The spouse pointed out that it's about first impressions, the shiny new awesome clothes. Sigh. 

Then there's the bind where you take what you can get. We put a child bike trailer on our festive holiday list a few years ago and a fancy one, a double that you could get an infant deal for and that had a roll bar (so if the bike falls, the trailer doesn't roll with it). A family member was gung ho about getting us one, but not the one we wanted. Eventually we determined that it did have the roll bar, and the kid was almost 3 and after miscarriage 2 the infant adapter deal seemed less important, so we accepted it graciously. And now we have a bike trailer we can't use for Little Monster so we can't bike to the grocery store and we wind up driving instead.

And the clothes. A helpful family member got the kid a pink plaid dress with a tiered ruffle skirt and a corset bodice. It isn't like you could say, "Why thank you for getting my child a sex worker outfit! I'm sure it will be... fun for role-playing or something?" or even "No thanks, I prefer my small child look like one and not a sex worker." I wish I had taken a picture before I gave the thing away, but I didn't. Here's my sketch because it is just that amazing. But remember, black and pink plaid, pink spaghetti straps, pink ribbon corset-style back, more flounces than I drew (like 5ish).
And of course, food. If you were wondering what teetering on the edge of food insecurity looks like, it is us right now. We eat lots of pasta (that I only ever buy on sale and stockpile) and lots of rice and whatever else we can scrounge on our little budget. I think black bean burgers and rice are going to be a multiple times a week thing for the foreseeable future. The kid has to eat at school because there's no way we could afford to feed her 2 more meals a day. She gets free breakfast and lunch. The upside of this is that she eats more things with peers to influence her into it. The downside is that she sometimes eats PB & J every day all week. We are wrestling with a potential new food problem but it's really hard to identify because she eats whatever she wants at school and we don't get a good report from her, nor do we have any idea what ingredients were in whatever she ate. So far we haven't tried super hard to figure it out but mostly that's because of the risk of needing to send her lunches if school lunch (and breakfast) really is causing all the new problems.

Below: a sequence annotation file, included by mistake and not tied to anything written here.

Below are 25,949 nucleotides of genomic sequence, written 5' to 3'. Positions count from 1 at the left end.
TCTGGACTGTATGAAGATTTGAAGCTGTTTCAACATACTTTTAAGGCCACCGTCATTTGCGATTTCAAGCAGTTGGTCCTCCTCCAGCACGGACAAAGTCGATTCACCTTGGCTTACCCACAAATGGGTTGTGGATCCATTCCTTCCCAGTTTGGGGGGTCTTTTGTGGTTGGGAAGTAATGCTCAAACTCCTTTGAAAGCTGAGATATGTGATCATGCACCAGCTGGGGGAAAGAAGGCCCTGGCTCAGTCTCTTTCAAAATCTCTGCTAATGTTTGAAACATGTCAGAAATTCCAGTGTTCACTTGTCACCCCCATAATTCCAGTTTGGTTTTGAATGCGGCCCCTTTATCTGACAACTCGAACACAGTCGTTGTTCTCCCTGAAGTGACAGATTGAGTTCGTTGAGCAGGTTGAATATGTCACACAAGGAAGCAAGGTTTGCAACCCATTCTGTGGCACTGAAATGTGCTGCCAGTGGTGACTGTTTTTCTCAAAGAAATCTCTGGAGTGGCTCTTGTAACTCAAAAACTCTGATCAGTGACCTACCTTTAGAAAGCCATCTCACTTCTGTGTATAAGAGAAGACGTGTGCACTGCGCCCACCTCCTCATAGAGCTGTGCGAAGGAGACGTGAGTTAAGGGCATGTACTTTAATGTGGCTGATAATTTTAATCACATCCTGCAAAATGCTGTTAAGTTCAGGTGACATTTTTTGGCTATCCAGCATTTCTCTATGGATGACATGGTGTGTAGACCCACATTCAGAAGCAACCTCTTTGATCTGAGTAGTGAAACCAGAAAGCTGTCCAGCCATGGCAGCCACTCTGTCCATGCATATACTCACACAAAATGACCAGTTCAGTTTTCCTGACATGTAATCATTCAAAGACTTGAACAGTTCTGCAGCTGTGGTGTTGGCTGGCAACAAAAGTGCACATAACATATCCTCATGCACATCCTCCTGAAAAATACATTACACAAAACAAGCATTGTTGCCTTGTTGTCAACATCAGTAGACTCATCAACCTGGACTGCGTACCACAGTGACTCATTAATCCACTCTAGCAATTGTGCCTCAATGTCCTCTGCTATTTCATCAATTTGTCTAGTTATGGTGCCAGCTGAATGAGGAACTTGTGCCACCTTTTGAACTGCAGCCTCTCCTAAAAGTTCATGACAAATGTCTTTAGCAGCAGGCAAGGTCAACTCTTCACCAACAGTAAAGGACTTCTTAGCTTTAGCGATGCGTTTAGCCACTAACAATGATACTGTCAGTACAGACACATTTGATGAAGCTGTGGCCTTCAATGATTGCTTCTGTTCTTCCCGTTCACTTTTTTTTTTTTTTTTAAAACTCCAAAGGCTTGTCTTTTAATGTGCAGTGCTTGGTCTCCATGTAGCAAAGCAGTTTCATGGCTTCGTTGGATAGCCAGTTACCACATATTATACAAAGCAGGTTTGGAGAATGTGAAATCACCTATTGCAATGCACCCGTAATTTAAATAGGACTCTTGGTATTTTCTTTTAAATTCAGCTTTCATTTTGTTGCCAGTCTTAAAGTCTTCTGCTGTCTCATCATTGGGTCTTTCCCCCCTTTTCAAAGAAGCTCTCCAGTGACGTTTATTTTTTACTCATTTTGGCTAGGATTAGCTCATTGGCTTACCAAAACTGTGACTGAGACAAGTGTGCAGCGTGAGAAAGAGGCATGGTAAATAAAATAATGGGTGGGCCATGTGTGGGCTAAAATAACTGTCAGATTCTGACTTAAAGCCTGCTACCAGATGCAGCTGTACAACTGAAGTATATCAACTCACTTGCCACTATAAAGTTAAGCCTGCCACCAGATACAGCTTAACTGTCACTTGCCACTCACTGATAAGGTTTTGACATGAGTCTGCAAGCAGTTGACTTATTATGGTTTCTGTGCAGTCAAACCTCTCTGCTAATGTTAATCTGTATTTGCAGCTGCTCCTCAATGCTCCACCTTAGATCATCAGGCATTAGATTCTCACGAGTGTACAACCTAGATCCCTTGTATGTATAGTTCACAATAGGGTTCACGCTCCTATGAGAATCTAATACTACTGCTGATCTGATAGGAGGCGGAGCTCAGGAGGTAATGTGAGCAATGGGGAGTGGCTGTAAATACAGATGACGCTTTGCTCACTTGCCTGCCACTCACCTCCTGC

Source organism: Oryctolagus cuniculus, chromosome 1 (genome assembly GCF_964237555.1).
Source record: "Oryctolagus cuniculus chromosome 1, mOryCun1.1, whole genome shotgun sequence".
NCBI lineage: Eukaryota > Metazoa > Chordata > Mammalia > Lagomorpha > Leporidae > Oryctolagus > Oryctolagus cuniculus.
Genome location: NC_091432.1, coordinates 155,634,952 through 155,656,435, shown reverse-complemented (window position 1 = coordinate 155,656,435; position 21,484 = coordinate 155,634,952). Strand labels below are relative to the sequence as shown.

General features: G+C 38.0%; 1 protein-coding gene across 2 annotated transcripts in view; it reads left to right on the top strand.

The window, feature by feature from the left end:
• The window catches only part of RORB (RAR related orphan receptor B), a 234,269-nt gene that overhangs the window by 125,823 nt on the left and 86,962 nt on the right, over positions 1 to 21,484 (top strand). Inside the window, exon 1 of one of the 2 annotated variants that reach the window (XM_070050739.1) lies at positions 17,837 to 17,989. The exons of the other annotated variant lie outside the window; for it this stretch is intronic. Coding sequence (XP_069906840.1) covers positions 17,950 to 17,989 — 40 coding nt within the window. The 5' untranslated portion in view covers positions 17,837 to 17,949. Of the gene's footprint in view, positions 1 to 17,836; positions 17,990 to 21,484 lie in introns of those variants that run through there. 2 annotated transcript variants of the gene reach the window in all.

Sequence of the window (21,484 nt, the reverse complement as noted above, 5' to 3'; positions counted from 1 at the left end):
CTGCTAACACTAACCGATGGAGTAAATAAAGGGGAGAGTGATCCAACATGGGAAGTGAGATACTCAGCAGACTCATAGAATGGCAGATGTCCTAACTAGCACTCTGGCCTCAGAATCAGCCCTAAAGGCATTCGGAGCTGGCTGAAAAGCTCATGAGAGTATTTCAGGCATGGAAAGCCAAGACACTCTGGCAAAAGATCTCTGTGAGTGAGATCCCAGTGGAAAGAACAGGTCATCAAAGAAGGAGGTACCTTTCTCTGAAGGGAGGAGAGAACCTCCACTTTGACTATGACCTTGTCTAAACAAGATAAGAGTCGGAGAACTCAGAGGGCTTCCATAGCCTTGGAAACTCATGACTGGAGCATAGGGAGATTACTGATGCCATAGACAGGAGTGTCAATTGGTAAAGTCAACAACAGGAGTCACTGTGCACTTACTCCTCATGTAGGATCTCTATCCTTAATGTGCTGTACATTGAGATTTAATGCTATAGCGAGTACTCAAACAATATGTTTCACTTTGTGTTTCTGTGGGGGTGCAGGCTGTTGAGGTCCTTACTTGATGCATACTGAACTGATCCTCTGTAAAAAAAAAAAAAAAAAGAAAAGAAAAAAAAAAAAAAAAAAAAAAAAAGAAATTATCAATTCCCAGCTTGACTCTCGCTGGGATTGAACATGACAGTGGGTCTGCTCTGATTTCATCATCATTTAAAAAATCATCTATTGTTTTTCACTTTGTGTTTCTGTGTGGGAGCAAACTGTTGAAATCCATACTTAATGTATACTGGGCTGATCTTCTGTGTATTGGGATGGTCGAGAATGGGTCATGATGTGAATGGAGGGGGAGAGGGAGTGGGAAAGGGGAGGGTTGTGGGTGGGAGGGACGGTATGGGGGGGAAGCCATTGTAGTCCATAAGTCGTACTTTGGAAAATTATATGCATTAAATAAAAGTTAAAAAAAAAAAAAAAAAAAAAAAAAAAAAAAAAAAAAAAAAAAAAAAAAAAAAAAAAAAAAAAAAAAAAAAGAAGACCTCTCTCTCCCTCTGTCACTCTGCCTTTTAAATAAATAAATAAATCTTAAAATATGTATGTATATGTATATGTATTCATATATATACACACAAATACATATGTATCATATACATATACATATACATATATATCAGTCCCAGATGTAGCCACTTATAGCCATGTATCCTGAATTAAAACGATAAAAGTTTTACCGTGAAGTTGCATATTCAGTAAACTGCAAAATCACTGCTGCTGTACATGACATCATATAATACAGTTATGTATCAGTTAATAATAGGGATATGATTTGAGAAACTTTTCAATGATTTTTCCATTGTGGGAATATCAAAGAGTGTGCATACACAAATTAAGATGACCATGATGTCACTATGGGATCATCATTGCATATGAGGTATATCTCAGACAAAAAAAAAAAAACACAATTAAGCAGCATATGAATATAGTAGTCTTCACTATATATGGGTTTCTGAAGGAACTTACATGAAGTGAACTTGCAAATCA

I guess I'd say that right now, I have coped adequately and it isn't so stressful to know how close we are to financial wreck and ruin. We (well, mostly I) have been hoarding food for a few years now because of the last time we were this broke and wandered into the land of "adults get 1-2 meals a day" level of food insecurity. We have enough food stockpiled that we could eat just what we have for at least 3 weeks, maybe up to 5 or 6 weeks. It wouldn't be things the kid likes very much but it would be edible. It's just a habit now to ensure I feel a little bit more secure. This summer we didn't buy any groceries besides milk for 3 weeks and we did fine. Now we're back up to stockpile levels and I like knowing that we have a cushion before we have to worry about what to eat.

When you're thinking about food stamps and food assistance and why people need help, remember it isn't much we're talking about. It's the difference between eating 1 or 2 meals a day and 3. It's the difference between the extra stress of cooking only cheap food instead of healthy food (have you seen how much organic food costs? $5 for a single green pepper? Yipes!). It's the difference between getting the car fixed when it isn't yet broken and when it is suddenly un-drive-able. Isn't it helpful to support people when they most need it? Isn't it nice to know the security net is there to catch you if you fall because of an illness or a lost job?